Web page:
Keeping your body and nasal passageways and throat hydrated and steamed will help with the avoidance of respiratory viruses, which like a dry environment, but taking other steps to avoid the coughs and colds of winter are also advised. Washing your hands regularly will help. As well as general good diet and rest.
However, if you do get ill, then you need to take steps to look after yourself. In general not every kind of cold needs to stop you using your voice, although all types should encourage you to rest more. Steps to take if the bugs take hold of you are as follows:
- Rest more and rest your voice more. This is obvious, but still needs to be said. Often an infection can lead to inflammation of the vocal folds. Continually using the voice doesn’t allow this inflammation to go down. Rest does.
- Take in huge amounts of moisture, both drinks and steam. This is not just for sickness prevention, as mentioned above, but to help make the mucus collecting in your sinuses and throat liquid so it drains more easily.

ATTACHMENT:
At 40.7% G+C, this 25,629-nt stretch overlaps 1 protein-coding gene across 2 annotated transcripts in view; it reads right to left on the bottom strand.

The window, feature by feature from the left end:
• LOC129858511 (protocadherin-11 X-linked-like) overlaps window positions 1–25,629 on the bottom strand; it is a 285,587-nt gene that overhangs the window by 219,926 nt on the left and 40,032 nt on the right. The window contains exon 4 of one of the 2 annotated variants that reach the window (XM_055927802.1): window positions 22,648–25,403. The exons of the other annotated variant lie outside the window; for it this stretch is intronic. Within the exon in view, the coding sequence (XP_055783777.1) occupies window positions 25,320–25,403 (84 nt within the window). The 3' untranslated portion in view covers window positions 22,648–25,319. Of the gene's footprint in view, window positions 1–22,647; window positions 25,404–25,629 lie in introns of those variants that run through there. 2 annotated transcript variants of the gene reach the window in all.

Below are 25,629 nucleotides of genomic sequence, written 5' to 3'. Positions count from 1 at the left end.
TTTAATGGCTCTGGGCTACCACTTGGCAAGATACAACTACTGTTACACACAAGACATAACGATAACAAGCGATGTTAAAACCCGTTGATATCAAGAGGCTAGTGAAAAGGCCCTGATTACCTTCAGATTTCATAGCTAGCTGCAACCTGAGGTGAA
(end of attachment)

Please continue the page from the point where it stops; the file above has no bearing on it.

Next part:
- To help with reducing mucus, you could also avoid nuts, dairy, chocolate, dust and allergens. And don’t smoke! (but you knew that…).
- Don’t try to sound normal! Even if you are successful in draining some of the mucus, there is bound to be some left. So the resonance of your voice will be reduced as some of the resonant spaces are filled up. And if there is inflammation at the vocal folds, then that will also affect your voice. A small amount of inflammation will result in a lower pitch as the vocal folds work more slowly. More inflammation could lead to the vocal folds only partially closing (a croaky or hoarse sound), or not closing at all, when you will lose your voice. Trying to sound normal will invariably end up with you straining and forcing your voice and exacerbating any irritation at the vocal folds.
- Work your support. Because resonance is reduced, your voice will have to produce more actual voice for less actual volume. And if you’ve been ill, then your support muscles, like all of your muscles, may be a little weak. So proper preparation and warming of your support muscles is vital if you are going to use a voice under the strain of a virus.
- Rest your voice, but don’t whisper. Whispering actually requires the vocal folds to be stretched very taut and therefore requires much greater work by the surrounding muscles. And this inhibits recovery. Speak normally at a low pitch and volume.